Before the oil in a motorbike enters the cylinder for combustion, it must first undergo an atomisation process to mix the oil and air into oil and gas for combustion. This atomised concentration of oil and air is known as the mixing ratio.
What are the effects of different mixing ratios on the car? If the mixture is too lean, the engine will tend to overheat, leading to stalling and even shrinkage. If the mixture is too rich, the engine will consume more fuel and will easily stall after warming up, which will cause the engine to build up carbon over time. Therefore, neither too thin nor too thick is a good thing, especially when it is too thin, it will have a direct negative impact.
There are many factors that affect the mixture ratio on a carburettor, but the one that is generally best known is the mixture ratio screw on the carburettor. This is the simplest way of adjusting the mixture ratio, and when you talk about adjusting the mixture ratio, you are mostly referring to the mixture ratio screw. So in this article we will only talk about the principle of the mix ratio screw and how it is adjusted, other factors involved in the mix ratio will not be discussed for the time being to avoid beginners not knowing where to start.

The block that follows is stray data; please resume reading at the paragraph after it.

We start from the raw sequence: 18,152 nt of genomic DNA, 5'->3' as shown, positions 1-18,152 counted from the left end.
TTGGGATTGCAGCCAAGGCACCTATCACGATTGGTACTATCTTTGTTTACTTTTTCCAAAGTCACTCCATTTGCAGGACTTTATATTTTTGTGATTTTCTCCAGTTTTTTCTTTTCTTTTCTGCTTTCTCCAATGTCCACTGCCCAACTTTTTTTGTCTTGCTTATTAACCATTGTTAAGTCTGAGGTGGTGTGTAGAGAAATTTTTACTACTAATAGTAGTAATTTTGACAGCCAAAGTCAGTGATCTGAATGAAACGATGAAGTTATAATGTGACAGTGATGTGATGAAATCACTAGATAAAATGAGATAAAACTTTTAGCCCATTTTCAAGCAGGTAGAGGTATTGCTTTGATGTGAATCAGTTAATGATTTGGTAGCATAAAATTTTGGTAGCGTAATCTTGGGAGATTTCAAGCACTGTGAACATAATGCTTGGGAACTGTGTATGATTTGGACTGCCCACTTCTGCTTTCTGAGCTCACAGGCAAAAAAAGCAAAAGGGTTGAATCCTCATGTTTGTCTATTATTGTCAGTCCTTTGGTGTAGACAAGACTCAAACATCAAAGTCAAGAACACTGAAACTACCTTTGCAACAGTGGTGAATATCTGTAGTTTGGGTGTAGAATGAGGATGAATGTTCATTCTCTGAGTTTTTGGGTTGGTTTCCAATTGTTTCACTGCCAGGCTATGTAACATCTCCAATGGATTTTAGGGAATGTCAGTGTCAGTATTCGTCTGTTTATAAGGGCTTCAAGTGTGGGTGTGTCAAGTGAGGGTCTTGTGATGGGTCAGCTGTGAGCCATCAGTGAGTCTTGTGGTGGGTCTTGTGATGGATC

The mix ratio screw is located on the carburettor and can be found on the carburettor housing. It is usually a small flat head screw (the larger ones that can be turned by hand are usually the idle speed screws), although there may be exceptions, depending on the type of car or carburettor.
How does the mix ratio screw work to control the mix ratio? This is the basic structure of a carburettor. Air flows rapidly through this area and is sucked up through the nozzle to atomise the oil. According to this basic structure, it is not easy to adjust the ratio of air and oil intake, so the general practice is to design a small air path on the outside, so that air can be introduced through this air path at the same time, and then make a small valve on this air path to control the amount of air intake to this bypass air path, to achieve the purpose of adjusting the mixing ratio. The mix ratio screw is located in this air path and acts as a valve.
By adjusting the mix ratio screw in and out, the valve can be opened and closed to different degrees to regulate the amount of air introduced into the bypass.
Therefore, in this configuration, when the mix ratio screw is turned "in", the bypass air passage becomes narrower, the air intake becomes less, and the oil and gas becomes thicker (A/F decreases); when the mix ratio screw is turned "out", the bypass air passage becomes wider, the air intake becomes more, and the oil and gas becomes thinner (A/F increases).